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8-08-2015, 00:17

The rise of nicaea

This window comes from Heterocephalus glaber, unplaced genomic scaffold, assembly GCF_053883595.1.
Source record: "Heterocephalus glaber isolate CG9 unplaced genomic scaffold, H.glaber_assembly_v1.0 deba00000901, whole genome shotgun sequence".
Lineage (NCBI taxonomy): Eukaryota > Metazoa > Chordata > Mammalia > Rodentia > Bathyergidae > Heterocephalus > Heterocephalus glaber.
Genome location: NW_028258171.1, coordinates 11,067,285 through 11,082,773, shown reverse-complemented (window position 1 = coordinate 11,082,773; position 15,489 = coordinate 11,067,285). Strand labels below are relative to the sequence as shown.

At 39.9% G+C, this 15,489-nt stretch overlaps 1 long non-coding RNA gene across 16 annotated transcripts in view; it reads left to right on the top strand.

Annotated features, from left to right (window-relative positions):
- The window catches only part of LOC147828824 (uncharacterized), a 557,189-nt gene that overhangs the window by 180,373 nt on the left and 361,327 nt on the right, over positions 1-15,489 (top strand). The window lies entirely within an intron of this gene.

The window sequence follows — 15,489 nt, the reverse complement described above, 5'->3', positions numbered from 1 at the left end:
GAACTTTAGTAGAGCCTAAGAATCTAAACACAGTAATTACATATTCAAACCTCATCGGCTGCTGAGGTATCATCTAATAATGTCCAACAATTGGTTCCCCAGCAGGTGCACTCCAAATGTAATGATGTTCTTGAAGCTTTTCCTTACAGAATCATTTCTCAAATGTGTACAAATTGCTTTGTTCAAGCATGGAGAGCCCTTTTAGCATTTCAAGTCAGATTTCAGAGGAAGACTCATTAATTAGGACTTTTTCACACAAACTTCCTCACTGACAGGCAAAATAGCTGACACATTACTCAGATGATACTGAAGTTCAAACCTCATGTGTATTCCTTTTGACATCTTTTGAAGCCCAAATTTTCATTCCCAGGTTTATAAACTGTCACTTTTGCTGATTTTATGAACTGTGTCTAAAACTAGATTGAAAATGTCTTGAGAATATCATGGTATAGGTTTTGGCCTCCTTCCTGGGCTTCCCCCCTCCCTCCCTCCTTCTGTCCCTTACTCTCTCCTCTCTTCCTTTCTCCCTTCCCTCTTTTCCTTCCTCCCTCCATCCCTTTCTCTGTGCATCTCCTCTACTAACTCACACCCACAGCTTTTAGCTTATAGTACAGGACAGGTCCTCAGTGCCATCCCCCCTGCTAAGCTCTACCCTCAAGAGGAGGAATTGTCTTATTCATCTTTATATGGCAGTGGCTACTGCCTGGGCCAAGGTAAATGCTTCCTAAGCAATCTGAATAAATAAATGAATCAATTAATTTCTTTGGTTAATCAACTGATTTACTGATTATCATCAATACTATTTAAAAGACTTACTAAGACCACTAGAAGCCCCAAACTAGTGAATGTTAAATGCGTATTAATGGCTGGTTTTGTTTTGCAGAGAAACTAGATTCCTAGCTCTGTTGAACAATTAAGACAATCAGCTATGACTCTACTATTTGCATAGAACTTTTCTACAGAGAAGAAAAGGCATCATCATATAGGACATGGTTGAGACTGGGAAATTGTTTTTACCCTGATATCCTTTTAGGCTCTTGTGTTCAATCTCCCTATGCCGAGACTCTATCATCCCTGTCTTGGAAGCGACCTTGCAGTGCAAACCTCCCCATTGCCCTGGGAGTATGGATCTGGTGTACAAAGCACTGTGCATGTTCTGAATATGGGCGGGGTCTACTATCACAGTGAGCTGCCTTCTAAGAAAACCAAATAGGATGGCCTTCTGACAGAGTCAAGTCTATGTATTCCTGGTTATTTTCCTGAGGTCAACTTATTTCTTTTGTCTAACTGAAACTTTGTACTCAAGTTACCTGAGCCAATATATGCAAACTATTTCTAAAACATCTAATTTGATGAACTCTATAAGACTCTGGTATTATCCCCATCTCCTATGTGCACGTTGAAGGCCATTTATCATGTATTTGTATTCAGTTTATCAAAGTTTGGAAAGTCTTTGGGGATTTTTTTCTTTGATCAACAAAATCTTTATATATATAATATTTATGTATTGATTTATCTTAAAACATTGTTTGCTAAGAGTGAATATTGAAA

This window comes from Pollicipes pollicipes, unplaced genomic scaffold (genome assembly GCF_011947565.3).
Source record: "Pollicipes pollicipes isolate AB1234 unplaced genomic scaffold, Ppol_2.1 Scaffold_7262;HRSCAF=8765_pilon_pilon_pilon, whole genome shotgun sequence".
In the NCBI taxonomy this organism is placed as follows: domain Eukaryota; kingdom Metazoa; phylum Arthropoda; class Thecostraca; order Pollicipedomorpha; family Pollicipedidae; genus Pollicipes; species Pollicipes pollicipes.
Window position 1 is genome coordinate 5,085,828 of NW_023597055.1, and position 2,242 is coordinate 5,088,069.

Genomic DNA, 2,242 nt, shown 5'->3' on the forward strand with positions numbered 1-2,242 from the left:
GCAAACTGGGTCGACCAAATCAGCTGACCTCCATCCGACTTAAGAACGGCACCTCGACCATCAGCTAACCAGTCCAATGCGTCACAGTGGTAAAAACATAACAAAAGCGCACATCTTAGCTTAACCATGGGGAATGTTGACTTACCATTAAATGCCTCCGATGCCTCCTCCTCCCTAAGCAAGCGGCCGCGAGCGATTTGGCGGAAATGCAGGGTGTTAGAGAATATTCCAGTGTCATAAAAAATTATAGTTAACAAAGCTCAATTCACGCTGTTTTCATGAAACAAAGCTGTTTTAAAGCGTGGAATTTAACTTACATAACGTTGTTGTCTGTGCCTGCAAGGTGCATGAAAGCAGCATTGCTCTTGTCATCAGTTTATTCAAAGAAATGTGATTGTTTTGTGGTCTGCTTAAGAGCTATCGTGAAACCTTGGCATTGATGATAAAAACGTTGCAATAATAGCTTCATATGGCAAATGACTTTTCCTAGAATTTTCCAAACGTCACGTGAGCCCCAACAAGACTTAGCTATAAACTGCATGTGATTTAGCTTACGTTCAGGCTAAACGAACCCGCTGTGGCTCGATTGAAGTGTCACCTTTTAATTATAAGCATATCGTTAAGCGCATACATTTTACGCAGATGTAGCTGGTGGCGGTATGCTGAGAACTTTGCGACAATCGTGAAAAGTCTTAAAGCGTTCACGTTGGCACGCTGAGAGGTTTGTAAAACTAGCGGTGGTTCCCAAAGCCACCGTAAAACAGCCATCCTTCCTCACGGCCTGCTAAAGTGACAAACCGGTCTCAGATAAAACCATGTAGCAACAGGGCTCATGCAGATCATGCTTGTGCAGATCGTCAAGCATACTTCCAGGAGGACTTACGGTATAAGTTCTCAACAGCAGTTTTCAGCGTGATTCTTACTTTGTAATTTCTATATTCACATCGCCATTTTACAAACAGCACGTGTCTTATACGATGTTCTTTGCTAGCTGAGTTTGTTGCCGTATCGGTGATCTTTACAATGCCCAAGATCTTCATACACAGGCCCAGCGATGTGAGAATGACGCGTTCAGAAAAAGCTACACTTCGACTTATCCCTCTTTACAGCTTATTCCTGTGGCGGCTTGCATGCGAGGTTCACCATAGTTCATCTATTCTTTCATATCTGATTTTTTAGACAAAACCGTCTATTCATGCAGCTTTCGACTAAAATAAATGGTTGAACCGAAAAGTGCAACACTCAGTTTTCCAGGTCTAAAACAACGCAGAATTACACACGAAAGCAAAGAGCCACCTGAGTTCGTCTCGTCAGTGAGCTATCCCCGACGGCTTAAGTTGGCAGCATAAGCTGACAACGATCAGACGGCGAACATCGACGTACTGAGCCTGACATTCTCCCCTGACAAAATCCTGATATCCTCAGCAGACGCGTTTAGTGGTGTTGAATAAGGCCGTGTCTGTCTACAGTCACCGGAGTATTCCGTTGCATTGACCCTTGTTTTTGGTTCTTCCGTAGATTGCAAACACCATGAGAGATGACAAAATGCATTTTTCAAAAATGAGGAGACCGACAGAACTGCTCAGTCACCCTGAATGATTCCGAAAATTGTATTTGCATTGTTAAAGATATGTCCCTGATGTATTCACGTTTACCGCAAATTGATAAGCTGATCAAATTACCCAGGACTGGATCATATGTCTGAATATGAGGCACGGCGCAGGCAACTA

Theodore I Laskaris died in 1221. His death was followed by civil strife, out of which his son-in-law John III Vatatzes (1221–54) emerged as victor. Later generations remembered Theodore with gratitude, but although he had re-created Byzantium in exile, his success was limited. This contrasted with the fortunes of Theodore Angelos (1215–30, styling himself as Komnenos Doukas) who had taken over the leadership of resistance to the Latins in Epiros. Theodore was a younger cousin of the emperor Alexios III Angelos. In 1217 he was able to waylay a Latin army advancing down the Egnatian Way from the Adriatic coast. It was commanded by Peter of Courtenay, the new Latin emperor. The Latins were defeated and Peter of Courtenay disappeared for ever. This Latin defeat bears comparison with that suffered at Adrianople at the hands of the Bulgarians (see above, p. 731 and below, p. 784), and it prepared the way for Theodore Angelos’ occupation of Thessaloniki in the autumn of 1224, setting the seal on his military achievements. Angelos had made himself the most powerful ruler in the southern Balkans. He pushed eastwards and by 1228 was within striking distance of Constantinople. To enhance his claims he had himself proclaimed and crowned emperor. Although the existence of rival emperors was nothing new, there were now two Byzantine emperors in exile with claims on Constantinople. In the background there remained the formidable strength of the Bulgarian tsar Ivan II Asen (1218–41) (see also pp. 788–92). Although he had nominally submitted to papal authority, he too had designs on Latin Constantinople and there were plans afoot for the betrothal of his daughter to the young Latin emperor, Baldwin II; had they been implemented, he would have become regent (see below, pp. 788, 790). These competing ambitions helped ensure the survival for another thirty years or more of the Latin empire of Constantinople, which was reduced to little more than the City and its immediate hinterland. In the end, it was the so-called Nicaean empire that would emerge as victor. This outcome was far from obvious in 1228, when the forces of Theodore Angelos drove those of the Nicaean emperor John III Vatatzes out of the key Thracian city of Adrianople. It became less unlikely two years later when Angelos invaded Bulgaria. After his defeat and capture by Ivan Asen at the battle of Klokotnitsa (see also p. 790), Angelos was blinded and spent the next seven years in a Bulgarian prison. His Balkan territories as far west as the Adriatic fell into the hands of his captor, with only Thessaloniki, Thessaly and Epiros eluding Bulgarian conquest: thesewere divided among members of the Angelos dynasty. Once Ivan Asen had consolidated his new territories, he entered into an alliance with his potential rival, the Nicaean emperor John III Vatatzes, against the Latins of Constantinople. The initiative came from theNicaean emperor.He was by far the weaker party, but he deployed one tempting bargaining counter: he could offer patriarchal status to the church of Bulgaria. The alliance was sealed by the betrothal of the heir apparent to the Nicaean throne to a daughter of the Bulgarian tsar. There was an ineffective siege of Constantinople in 1235 before the allies broke up acrimoniously. The only positive result was that the Nicaeans gained a permanent foothold in Thrace, providing their emperor John Vatatzes with a base for intervention in the Balkans. After the death of Ivan Asen he took advantage of the ensuing uncertainty to annex much of the southern Balkans. His campaign culminated in December 1246 with his triumphant entry into the city of Thessaloniki. The recovery of Constantinople now seemed a distinct possibility. Contemporaries conceded that John Vatatzes’ great virtue was patience. This, in its turn, was a reflection of the underlying strengths of the Nicaean empire, which Vatatzes knew how to enhance and exploit. He could afford to be patient. He could also afford to keep armies in the field and to maintain an impressive fleet, something that had proved too costly for Byzantine emperors before 1204. This was an indication of the soundness of his fiscal administration. Paradoxically, the loss of Constantinople made for more efficient government. In the years before 1204 it had become bloated and inefficient. In exile, administration had to be simplified. There was no place for the old departments of state (logothesia). Central government was reduced to little more than a household administration. The financial side was concentrated in the imperial wardrobe (vestiarion). The whole administration was run for much of Vatatzes’ reign by one minister, Demetrios Tornikes.On his death in 1247 his duties were split between four secretaries, who in all probability had been his subordinates. The simplification of central government dramatically reduced its costs, shifting the burden of administration onto the provincial authorities. This was possible because in western AsiaMinor the organisation of themes had survived the fall of Constantinople intact and the tax-raising machinery was still in place. However, the main taxes acquired new names. Syn¯on¯e – land tax – and kapnikon – hearth tax – were replaced by sitarkia and agap¯e. The meaning of this change of names remains unclear; it may only have been a matter of adopting local terminology, and it does not seem to have entailed any radical reform of the taxation system. Taxpayers continued to be divided according to their means into the same fiscal categories as before: zeugaratoi, boidatoi, akt¯emones and aporoi. The only major fiscal innovation of the period of exile was the expedient known as epiteleia, which attached a fiscal value to property. It had three main purposes: it was a way of transferring fiscal obligations from one taxpayer to another; it could be used to safeguard fiscal privileges; and payment of epiteleia could be cited as proof of property rights. It acted as a lubricant of the fiscal system at a time when there was a significant growth of privileged property, and its importance is evident from the way it was retained until the demise of the Byzantine empire.11 The efficacy of the Byzantine fiscal system depended on maintenance of a cadastral register. John Vatatzes instituted a revision of the cadastral register for his Anatolian provinces early in his reign. This was in keeping with his careful supervision of fiscal administration. He learned on one occasion that two of his receivers were carrying out their duties improperly. He had one beaten so severely that he died. The other had the sense to flee to Trebizond.12 On another occasion, a local official made a wrong tax assessment. To teach him a lesson the emperor forced him to pay the sum wrongly assessed. The simplification of government inevitably meant some devolution of authority. The most obvious form this took was the creation of new immunities and pronoiai, which entitled the holder to some or all of the state revenues from a particular area. The period of exile saw a decisive growth of privileged property. In these circumstances stringent control over fiscal administration was essential to protect remaining imperial rights and revenues. Some decline of revenue was inevitable, but the emperors of Nicaea were able to compensate for this by building up the imperial demesne.13 They were able to exploit the confused situation following the fall of Constantinople to appropriate properties without clear title of ownership. They took over, for example, many of the estates in western Anatolia belonging to the monasteries of Constantinople. John Vatatzes insisted on careful management of the imperial demesne, which was undoubtedly a lucrative source of revenue. All the signs are that the period of exile was a time of agrarian prosperity in western Asia Minor. Grain and other foodstuffs could be exported to the Seljuqs of Rum. Later descriptions of the wealth of the Nicaean empire owed something to nostalgia, but seem essentially correct. John Vatatzes is one of the few medieval rulers credited by contemporaries with an economic policy. He is supposed to have adopted a policy of autarchy. This took the form of a sumptuary law that his subjects should wear clothes made of home-produced cloth.14 Here was an attempt to stem the tide of imported western andMuslim materials, and this measure seems to have been a response to the sudden appearance of huge quantities of western cloth on the markets of the easternMediterranean from the late twelfth century onwards. John Vatatzes’ sumptuary law was not likely to make very much difference in the long run, but in the short term he seems to have been able to protect his territories from Italian commercial penetration. Despite the respectable number of Italian, particularly Venetian, commercial documents surviving from the period, there are few indications of Italian trade with the ports of the Nicaean empire. Vatatzes’ autarchic policy was intended as an assertion of Byzantine independence. It may have been practical for a time because western Asia Minor was relatively remote from the major trade routes of the Mediterranean. Autarchy had some political value: it allowed Vatatzes to pose as an emperor who had the well-being of his subjects at heart. This was one of his strengths as emperor. Another was the presence at Nicaea of the orthodox patriarchate of Constantinople. John Vatatzes was fortunate in the patriarch, Germanos II (1223–40), who supported him loyally in the difficulties he encountered at the beginning of his reign.15 There was a series of conspiracies against him involving leading court families. The most serious was the work of brothers of the late emperor Theodore I Laskaris. They engineered a Latin invasion of the Nicaean empire, but to no avail. John Vatatzes won a resounding victory over the Latins at Poimanenon in 1224 and followed it up by driving the Latins out of AsiaMinor. Vatatzes rewarded the patriarch for his loyalty during this critical period by acceding to his request and issuing a chrysobull protecting episcopal property during a vacancy.16 The major achievement of Patriarch Germanos II was to restore the moral standing of the orthodox patriarchate, which had been bruised by its ignominious role in the years leading up to 1204. He connected the depravity of Constantinople before its fall with its ethnically mixed population, describing its population as ‘the sordid droppings of prostitutes and adulterous connections, offspring of servant girls bought for cash, sprung willy nilly from the Rhos or the descendants of Hagar and the rest of the racial stew’.17 Exile provided the opportunity to ‘purify the dialect of the tribe’ and to create a healthier society. The patriarch reveals something of the motivation behind the growth of a Byzantine proto-nationalism, which otherwise tends to be seen in terms of a nostalgia for a Hellenic past. This growing nationalism’s greatest strength came from its identification with orthodoxy. The defence of orthodoxy was Germanos II’s main concern. He renewed the attack on the Bogomil heresy, which had recovered some of its support in the turmoil following the fall of Constantinople (see above, p. 617). But of more immediate importance to the patriarch was the condition of the orthodox communities at Constantinople and in Cyprus which were suffering under Latin rule. Germanos sought to strengthen them in their faith. By ministering to the orthodox beyond the political frontiers of the Nicaean empire he was able to underscore the fact that, although Constantinople might have fallen into Latin hands, orthodoxy still stood, albeit with its centre now at Nicaea. To some this might have seemed an idle boast. The Greeks of the Peloponnese acquiesced in the rule of their Frankish princes, who had the sense to guarantee the rights of orthodox parish priests. Bulgaria still nominally submitted to papal authority. The Serbian grand ˇzupan Stefan ‘the first-crowned’ obtained a royal crown from the papacy in 1217. To avert the possibility that Serbia would drift into the orbit of the Latin church, the patriarch at Nicaea recognised the autocephalous status of the Serbian archbishopric.18 Germanos II had to face the danger that the orthodox church would fragment along political lines, leaving it an easier prey for the Latin church. Such considerations bedevilled Germanos II’s relations with the orthodox bishops of Epiros, whose primary loyalty was to their ruler Theodore Angelos. The latter’s assumption of imperial honours in 1227–8 produced a schism between the orthodox patriarchate at Nicaea and the church in Theodore Angelos’ territories. Germanos II refused to accept the validity of Theodore Angelos’ imperial coronation. This was performed byDemetrios Chomatenos, the archbishop of Ohrid (1216/17–c. 1236), whose church enjoyed autocephalous status and who increasingly assumed a patriarchal role. Chomatenos’ tribunal became a court of appeal for cases throughout Angelos’ territories, although this stance became harder to justify after the break-up of Angelos’ empire in the wake of his capture by the Bulgarians at the battle of Klokotnitsa in 1230. Two years later this orthodox schism ended when the Epirot bishops recognised the authority of the patriarch at Nicaea. Germanos was vindicated. In 1238 he made a progress around the churches of Epiros which took him as far as Arta. Germanos’ intransigence in his dealings with the Epirot bishops contrasted with the line he took over the Bulgarian church. In 1235 he granted it patriarchal status, but always safeguarding the primacy of honour due to the orthodox patriarch. This concession was made as part of an alliance between the Bulgarian tsar Ivan II Asen and the Nicaean emperor John Vatatzes. It was largely a political move (see below, p. 792). The patriarch was doing the emperor’s bidding, though he might have found some consolation in the thought that the alternative was worse: the Bulgarian church would in all likelihood have returned to its Roman allegiance. This would have been a negation of Germanos’ endeavours over the preceding three years to bring the Bulgarian church back into the orthodox communion.